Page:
He’s a tough guy with a tender heart.
Matthew Kirschner served as a sergeant in the Unites States Marine Corps before working with the U.S. Army Corps of Engineers, Jacksonville District. He did three tours in Iraq, 2003, 2004 and 2005, and was decorated for valor in combat.
A retired Marine is not the kind of guy you would expect to pick up a crochet hook to create hundreds of “beanies,” many of them pink. But Kirschner, together with his wife Brianne, created the “Beanies for Vets” program He has cranked out hundreds of beanies, all to benefit veterans and several charities. He is currently working on a crocheted American flag.
Brianne Kirschner, who earned a degree as a relaxation therapist, has been crocheting for years. One day while he was watching football, Brianne suggested Matthew pick up crocheting. He knew working with his hands was a good way to battle Post Traumatic Stress Disorder (PTSD), and had done some woodworking as therapy. Brianne taught Matthew to crochet to help him relax. He picked it up quickly, starting with simple potholders, but rapidly moved on to afghans and hats, because he wanted to do something that would help others. The “Beanies for Vets” program was born out of Kirschner’s desire to help himself, but ended up helping hundreds of others.
“This effort is starting to go national, and people love it,” Kirschner said.
“We crochet hats for vets in nursing homes, and send hats, lap blankets, and afghans to the Veterans of Foreign Wars (VFW) Veterans Village at Fort McCoy, Florida,” Kirschner said. “We also crochet small child-sized hats with purple hearts for Brianna’s new “Hearts of Valor” program, to benefit the children at the VFW National Home for Children in Eaton Rapids, Michigan.” The Kirschners sent 70 of Matthew’s hats to the agency in November.
“Matthew has found something that is very relaxing and calming, and something he knows is going to help others,” Brianne Kirschner said.
In 2005, Kirschner joined the VFW Post 8189, in Homosassa, Florida. “I felt like I didn’t have a place to go, and the VFW was a place I felt like I could go and talk to other veterans,” said Kirschner. “I wasn’t looking for support, but I found it.”
“For some of us, things like PTSD are going to be a battle all our lives, but there’s backup. That’s what drove me to the VFW. That’s what helped me - talking to those members who are 81 and 89 years old,” Kirschner said. “I think I’m having a bad day and it puts it all into perspective. Though jungle warfare and desert style warfare in urban environments are very different, the Vietnam vets who have been living with it for years can help the younger generation. The two generations don’t judge each other, they help each other. All they need to do is talk.”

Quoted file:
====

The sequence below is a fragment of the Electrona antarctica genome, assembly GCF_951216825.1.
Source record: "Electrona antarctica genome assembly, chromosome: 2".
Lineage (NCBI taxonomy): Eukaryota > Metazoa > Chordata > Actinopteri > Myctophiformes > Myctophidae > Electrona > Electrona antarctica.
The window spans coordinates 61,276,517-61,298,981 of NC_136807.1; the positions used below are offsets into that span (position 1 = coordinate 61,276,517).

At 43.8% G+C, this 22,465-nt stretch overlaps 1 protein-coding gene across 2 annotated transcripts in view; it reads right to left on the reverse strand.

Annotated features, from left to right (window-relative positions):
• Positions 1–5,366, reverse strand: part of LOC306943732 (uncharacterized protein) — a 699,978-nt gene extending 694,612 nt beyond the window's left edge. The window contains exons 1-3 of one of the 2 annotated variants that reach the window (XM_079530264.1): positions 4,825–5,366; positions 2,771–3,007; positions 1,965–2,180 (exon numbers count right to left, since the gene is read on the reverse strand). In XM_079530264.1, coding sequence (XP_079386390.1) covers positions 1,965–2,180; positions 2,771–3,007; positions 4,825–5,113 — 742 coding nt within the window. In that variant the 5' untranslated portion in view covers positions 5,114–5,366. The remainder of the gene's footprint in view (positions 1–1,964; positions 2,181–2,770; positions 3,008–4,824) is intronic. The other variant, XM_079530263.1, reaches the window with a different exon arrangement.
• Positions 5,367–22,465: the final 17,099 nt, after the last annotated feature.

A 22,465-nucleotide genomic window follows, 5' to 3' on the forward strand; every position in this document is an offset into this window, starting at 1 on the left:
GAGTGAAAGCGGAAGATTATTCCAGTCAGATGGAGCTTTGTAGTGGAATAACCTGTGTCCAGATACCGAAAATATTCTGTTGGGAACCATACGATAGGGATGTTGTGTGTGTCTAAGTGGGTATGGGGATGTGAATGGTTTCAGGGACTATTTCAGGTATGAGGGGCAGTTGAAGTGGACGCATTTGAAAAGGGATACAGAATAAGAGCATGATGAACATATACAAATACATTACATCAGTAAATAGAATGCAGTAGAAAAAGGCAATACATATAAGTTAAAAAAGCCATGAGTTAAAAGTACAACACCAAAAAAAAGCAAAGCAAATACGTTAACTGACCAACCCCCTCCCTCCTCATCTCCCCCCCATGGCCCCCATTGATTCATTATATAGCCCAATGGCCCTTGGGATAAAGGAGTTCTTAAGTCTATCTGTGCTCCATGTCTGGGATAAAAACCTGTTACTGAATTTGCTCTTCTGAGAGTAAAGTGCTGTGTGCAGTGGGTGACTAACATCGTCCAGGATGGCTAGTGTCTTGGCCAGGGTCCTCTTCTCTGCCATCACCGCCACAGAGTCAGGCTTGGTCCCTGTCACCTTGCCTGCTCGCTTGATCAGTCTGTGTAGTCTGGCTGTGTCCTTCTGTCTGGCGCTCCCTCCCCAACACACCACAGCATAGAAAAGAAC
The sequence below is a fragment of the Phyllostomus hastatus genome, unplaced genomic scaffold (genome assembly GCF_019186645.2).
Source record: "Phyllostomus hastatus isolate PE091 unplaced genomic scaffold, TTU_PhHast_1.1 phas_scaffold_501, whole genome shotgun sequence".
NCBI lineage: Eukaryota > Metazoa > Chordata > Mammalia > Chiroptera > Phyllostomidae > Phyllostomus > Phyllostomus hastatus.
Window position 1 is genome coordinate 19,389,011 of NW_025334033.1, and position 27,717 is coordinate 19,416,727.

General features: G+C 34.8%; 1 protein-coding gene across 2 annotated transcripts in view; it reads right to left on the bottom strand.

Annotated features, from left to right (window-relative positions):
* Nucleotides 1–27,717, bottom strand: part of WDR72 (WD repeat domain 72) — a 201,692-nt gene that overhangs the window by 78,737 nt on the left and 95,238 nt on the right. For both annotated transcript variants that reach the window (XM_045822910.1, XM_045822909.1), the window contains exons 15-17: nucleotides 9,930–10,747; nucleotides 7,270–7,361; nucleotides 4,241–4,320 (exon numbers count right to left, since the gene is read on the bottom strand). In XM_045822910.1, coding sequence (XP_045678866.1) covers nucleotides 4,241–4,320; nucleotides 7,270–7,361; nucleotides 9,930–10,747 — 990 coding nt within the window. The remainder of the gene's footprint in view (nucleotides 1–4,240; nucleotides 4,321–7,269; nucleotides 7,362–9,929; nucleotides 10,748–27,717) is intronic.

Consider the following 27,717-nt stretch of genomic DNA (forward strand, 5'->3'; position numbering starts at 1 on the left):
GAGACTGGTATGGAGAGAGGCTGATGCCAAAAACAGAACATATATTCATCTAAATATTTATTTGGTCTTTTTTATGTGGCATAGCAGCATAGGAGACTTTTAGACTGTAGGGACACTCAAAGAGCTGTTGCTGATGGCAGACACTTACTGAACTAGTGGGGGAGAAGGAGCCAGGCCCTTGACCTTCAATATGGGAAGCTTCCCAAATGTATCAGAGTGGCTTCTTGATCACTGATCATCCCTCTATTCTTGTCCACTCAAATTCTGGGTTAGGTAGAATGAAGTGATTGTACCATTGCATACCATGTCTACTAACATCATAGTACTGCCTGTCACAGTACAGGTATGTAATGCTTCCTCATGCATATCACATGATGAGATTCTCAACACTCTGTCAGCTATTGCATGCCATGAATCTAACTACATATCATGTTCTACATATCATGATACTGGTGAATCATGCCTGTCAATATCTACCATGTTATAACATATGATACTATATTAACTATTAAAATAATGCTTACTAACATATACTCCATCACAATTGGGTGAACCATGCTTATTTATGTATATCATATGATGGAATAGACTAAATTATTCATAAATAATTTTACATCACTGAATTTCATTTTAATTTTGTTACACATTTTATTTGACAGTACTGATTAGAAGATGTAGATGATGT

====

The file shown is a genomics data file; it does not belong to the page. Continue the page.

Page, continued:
When Kirschner visits family and friends in the hospital or in nursing homes, he often seeks out and talks to other vets. Not surprisingly, Kirschner says that the most common complaint is, “My head is cold!”
During one such visit, Kirschner overheard the nurses talking about a 99-year-old patient who served as an Army nurse in Europe during World War II. He went home to grab one of his crocheted hats, and returned to the hospital to speak with the elderly veteran. He walked over and introduced himself, and presented her with the hat, explaining who he was and what he did. “Thank you for your service,” he said, and she started to cry. After they had been talking for a while, the elderly vet decided she wanted to get her hair fixed up so it would look nice under her warm new hat, and said, “I’m kind of hungry.” The nurse looked up at Kirschner and asked if he could stay a while longer. Following the visit, Kirschner was touched to learn from the nurse it was the first time the woman had eaten in three days.
Today, Kirschner is the lock and dam leader[eas1] at the Port Mayaca Lock and Dam on the east side of Lake Okeechobee. He serves in positions of leadership and responsibility as the post commander of the VFW Post 4815 in Clewiston, the District 13 sergeant, and as a national Aide-de-camp. His wife Brianne is also very active in the organization despite her busy life. She serves as the junior vice president of the Ladies Auxiliary and the district guard for District 13. Not your typical “power couple,” the Kirschners are more of a “power giving couple,” who volunteer and help others on a regular basis.
Kirschner advises veterans and others dealing with PTSD or other stresses to reach out and use the resources available to them. “Go get help - the hardest step is taking the first step. The Veterans Administration (VA) has hotlines for those who are feeling depressed or suicidal, or go to the VA. They are top-notch. Nine times out of 10, they are people who have ‘been there and done that,’ so they know what they’re talking about, and they can help.”
The Kirschners brought their beanies to the VFW booth at the Winter Wonderland Festival in Clewiston to raise money for a number of VFW programs, including the National Home for Children, cancer aid and research, and the building fund to help maintain Post 4185 for the benefit of the local veterans.
Kirschner is not the only Corps employee who is active in the VFW. Several Corps employees in south Florida are also officers of VFW Post 4815. Israel “Izzy” Vargas, is the senior vice commander, and a lock and dam mechanic for the west side of the Okeechobee Waterway, working at Moore Haven, Ortona, and W.P. Franklin Lock and Dams. Clewiston biologist David Lattuca is junior vice commander. James “J.C.” Hayes, who provides quality assurance for contracting, and William Slaughter, lead facility management specialist and field maintenance lead in Clewiston are also members. Carl Williams, chief of navigation and flood risk management, is a member of VFW Post 4194 in Stuart.